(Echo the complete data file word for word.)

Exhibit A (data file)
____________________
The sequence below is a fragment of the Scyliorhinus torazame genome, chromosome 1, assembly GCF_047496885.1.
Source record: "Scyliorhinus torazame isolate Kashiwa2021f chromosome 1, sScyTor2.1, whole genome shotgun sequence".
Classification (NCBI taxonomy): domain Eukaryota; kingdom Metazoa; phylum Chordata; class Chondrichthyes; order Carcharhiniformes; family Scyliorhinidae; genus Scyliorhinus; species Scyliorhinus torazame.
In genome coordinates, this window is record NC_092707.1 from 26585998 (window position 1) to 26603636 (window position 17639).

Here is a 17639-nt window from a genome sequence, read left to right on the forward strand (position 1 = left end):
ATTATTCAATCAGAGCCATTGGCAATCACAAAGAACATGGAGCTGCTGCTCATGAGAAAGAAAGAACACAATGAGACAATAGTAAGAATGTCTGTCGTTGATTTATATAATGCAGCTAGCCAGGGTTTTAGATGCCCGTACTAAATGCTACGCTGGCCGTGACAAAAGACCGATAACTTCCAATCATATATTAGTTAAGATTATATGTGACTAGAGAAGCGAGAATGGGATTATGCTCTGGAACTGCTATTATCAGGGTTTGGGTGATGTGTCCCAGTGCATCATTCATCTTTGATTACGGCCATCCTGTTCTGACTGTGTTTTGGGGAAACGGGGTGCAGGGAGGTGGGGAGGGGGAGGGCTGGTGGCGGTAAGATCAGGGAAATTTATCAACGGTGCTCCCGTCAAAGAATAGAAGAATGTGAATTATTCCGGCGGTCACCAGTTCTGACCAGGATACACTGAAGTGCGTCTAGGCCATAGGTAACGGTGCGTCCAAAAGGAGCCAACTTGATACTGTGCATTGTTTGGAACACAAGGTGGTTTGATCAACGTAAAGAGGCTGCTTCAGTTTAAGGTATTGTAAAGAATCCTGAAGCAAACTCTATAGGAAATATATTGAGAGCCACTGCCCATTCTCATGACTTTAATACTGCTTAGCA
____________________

The sequence below is a fragment of the Scyliorhinus torazame genome, chromosome 1, assembly GCF_047496885.1.
Source record: "Scyliorhinus torazame isolate Kashiwa2021f chromosome 1, sScyTor2.1, whole genome shotgun sequence".
Classification (NCBI taxonomy): domain Eukaryota; kingdom Metazoa; phylum Chordata; class Chondrichthyes; order Carcharhiniformes; family Scyliorhinidae; genus Scyliorhinus; species Scyliorhinus torazame.
In genome coordinates, this window is record NC_092707.1 from 26585998 (window position 1) to 26603636 (window position 17639).

Here is a 17639-nt window from a genome sequence, read left to right on the forward strand (position 1 = left end):
ATTATTCAATCAGAGCCATTGGCAATCACAAAGAACATGGAGCTGCTGCTCATGAGAAAGAAAGAACACAATGAGACAATAGTAAGAATGTCTGTCGTTGATTTATATAATGCAGCTAGCCAGGGTTTTAGATGCCCGTACTAAATGCTACGCTGGCCGTGACAAAAGACCGATAACTTCCAATCATATATTAGTTAAGATTATATGTGACTAGAGAAGCGAGAATGGGATTATGCTCTGGAACTGCTATTATCAGGGTTTGGGTGATGTGTCCCAGTGCATCATTCATCTTTGATTACGGCCATCCTGTTCTGACTGTGTTTTGGGGAAACGGGGTGCAGGGAGGTGGGGAGGGGGAGGGCTGGTGGCGGTAAGATCAGGGAAATTTATCAACGGTGCTCCCGTCAAAGAATAGAAGAATGTGAATTATTCCGGCGGTCACCAGTTCTGACCAGGATACACTGAAGTGCGTCTAGGCCATAGGTAACGGTGCGTCCAAAAGGAGCCAACTTGATACTGTGCATTGTTTGGAACACAAGGTGGTTTGATCAACGTAAAGAGGCTGCTTCAGTTTAAGGTATTGTAAAGAATCCTGAAGCAAACTCTATAGGAAATATATTGAGAGCCACTGCCCATTCTCATGACTTTAATACTGCTTAGCA